Michael Shellenberger and the organisation he runs, Public, have questioned why the US government, corporate news media and Hollywood have been helping climate scientist Michael Mann spread false information about fires and global warming.
NASA data suggests that the amount of area burned annually by fire has declined over the last 25 years, and the emissions from wildfires have also declined globally since 2003. The Intergovernmental Panel on Climate Change (IPCC) has not detected any direct causal relationship between fire occurrence and area burned to human-caused climate change.
Scientists suggest selective logging and prescribed burning to reduce wood fuel load, as well as putting out fires before they spread, as a way to prevent uncontrollable forest fires. However, governments, scientists and journalists have been misattributing fires in Canada, Hawaii, and Europe to climate change.
Shellenberger and Public have questioned the motives behind the US government, major news media corporations, and entertainment media financing Michael Mann to spread disinformation about climate change.
Why is the U.S. government, the corporate news media, and Hollywood helping climate scientist Michael Mann spread false information about fires and global warming?
Climate change is causing devastating fires around the world, say top government officials, influential scientists, and the world’s largest newspapers. Greece’s civil protection minister said climate change was causing the fires in Greece, Hawaii, and Canada. Climate change is increasing average temperatures that dry out wood and create fire weather. “The only way to prevent these events from becoming more frequent and more intense,” said climate scientist Michael Mann, “is to prevent the continued warming of the planet.”
And yet the amount of area burned annually by fire has declined over the last quarter-century. The area burned declined by an astonishing 25% between 2003 and 2019, according to NASA. That trend has continued since, noted Bjorn Lomborg in the Wall Street Journal. Last year, there was a record-low area burned. There is little doubt about the trend because the emissions from wildfires have also declined globally since 2003.
What’s more, the best science does not attribute fires to climate change. The Intergovernmental Panel on Climate Change (IPCC), notes the climate change and disasters expert, Roger Pielke, Jr. “has not detected or attributed fire occurrence or area burned to human-caused climate change.” According to the IPCC, the most important factor in fire is not the weather but rather “human activities,” both land management and the starting of fires by humans.
Few leaders, experts, and journalists, including us at Public, doubt climate change has some influence. All else being equal, warmer weather will dry out wood fuel more. The problem is that all else is never equal, and other factors matter much more, as fires in Greece, California, and Hawaii all show.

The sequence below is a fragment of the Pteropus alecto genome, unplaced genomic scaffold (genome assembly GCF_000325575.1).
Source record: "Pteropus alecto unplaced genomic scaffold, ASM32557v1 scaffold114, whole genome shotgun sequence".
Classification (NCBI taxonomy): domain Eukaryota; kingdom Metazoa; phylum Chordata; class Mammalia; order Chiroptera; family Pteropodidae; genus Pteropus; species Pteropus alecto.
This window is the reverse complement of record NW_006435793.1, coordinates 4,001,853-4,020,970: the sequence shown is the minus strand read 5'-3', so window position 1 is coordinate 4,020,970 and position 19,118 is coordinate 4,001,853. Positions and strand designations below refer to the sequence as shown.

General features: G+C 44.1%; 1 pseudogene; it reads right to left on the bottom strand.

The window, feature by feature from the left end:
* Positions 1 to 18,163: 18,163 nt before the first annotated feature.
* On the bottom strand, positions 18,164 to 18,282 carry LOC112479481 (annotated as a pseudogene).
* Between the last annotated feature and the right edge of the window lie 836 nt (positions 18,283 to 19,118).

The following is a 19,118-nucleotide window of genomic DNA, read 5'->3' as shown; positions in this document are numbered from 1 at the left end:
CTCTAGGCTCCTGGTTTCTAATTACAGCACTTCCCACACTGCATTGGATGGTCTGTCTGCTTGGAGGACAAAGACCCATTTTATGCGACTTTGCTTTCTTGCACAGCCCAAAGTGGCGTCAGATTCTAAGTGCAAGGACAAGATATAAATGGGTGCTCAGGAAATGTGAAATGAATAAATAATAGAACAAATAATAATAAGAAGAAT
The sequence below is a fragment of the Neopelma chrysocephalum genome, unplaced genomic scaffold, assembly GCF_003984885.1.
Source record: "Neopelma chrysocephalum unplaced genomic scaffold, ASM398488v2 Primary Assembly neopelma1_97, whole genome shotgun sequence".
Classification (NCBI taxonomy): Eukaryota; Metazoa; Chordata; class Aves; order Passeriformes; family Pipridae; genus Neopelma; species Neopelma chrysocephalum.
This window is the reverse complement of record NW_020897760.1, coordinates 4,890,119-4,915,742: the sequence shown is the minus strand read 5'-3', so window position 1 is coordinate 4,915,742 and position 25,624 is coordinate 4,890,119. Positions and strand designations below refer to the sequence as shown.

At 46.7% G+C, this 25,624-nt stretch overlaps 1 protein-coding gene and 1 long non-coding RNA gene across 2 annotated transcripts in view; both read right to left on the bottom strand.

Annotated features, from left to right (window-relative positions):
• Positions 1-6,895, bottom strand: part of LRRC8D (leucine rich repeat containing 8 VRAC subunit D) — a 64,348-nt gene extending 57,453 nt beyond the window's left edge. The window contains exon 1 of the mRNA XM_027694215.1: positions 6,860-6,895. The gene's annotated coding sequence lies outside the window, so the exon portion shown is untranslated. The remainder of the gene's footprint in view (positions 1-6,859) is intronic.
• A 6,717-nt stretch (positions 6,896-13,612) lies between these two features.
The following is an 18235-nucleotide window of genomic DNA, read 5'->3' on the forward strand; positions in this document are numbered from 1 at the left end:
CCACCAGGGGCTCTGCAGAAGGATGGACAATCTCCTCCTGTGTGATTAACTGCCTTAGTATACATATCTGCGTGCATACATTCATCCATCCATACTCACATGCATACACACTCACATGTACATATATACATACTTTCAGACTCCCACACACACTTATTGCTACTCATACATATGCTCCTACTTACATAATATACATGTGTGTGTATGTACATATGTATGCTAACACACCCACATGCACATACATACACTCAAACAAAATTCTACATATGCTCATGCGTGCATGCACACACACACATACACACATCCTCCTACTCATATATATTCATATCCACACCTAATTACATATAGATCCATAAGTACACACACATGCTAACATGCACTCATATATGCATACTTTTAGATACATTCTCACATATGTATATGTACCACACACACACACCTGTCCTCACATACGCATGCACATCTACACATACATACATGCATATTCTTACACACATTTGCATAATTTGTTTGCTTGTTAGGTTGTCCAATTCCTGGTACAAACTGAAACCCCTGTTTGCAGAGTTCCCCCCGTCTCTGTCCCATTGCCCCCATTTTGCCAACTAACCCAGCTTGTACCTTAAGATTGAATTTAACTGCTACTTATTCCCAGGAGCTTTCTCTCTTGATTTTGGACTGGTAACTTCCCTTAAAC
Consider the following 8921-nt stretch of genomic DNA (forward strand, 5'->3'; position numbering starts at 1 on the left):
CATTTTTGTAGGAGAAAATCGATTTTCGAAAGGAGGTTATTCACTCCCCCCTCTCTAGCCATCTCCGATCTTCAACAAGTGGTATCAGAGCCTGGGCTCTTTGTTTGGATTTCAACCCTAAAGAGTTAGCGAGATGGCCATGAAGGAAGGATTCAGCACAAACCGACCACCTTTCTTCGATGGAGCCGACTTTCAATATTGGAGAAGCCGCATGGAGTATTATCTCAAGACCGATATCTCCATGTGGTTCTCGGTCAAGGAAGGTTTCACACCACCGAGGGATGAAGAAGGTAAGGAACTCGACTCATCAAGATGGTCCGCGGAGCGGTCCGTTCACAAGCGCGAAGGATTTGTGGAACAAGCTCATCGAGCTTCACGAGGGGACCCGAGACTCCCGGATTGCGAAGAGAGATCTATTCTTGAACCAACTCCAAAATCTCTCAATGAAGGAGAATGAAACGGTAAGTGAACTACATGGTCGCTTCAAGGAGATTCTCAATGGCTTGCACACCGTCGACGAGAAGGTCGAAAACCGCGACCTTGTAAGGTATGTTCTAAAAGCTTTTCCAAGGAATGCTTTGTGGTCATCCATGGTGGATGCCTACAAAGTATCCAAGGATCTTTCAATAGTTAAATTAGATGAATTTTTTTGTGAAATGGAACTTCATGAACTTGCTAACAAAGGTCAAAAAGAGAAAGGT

In a recent and comprehensive scientific review of the literature, eight scientists concluded that there was an increase in area burned in Greece. But, they stressed, scientists “could not attribute a direct causal relationship to climate change, citing various factors such as changes in fire causes due to social, economic and land management changes, as well as fuel accumulation due to the abandonment of the countryside.”
In the most comprehensive scientific study of how to prevent uncontrollable forest fires in Greece, scientists emphasize the need for better forest management in the form of selective logging and prescribed burning to reduce wood fuel load. Six scientists from around the world concluded that “since increasing fuel loads and continuity represent the main factor responsible for the recent catastrophic wind-driven fire events in Greece… our results can…reduce fire spread to the wildland-urban interface and protected areas.”
And putting out fires before they spread can also prevent uncontrollable forest fires. On this account, the governments of Greece, Canada, and Hawaii all failed not only to prevent fires but also to properly respond to fires once they started.
All of this should be obvious to the government officials, climate scientists, and journalists who have spent all summer misattributing fires in Canada, Hawaii, and Europe to climate change. It took me under 30 minutes to find and read the best-available, free-to-read scientific papers on the fires in Greece on Google Scholar. It was a simple task for Pielke to summarize the IPCC. And it wasn’t hard for Lomborg to update the NASA data.
Why, then, do governments, scientists, and journalists constantly get forest fires so wrong?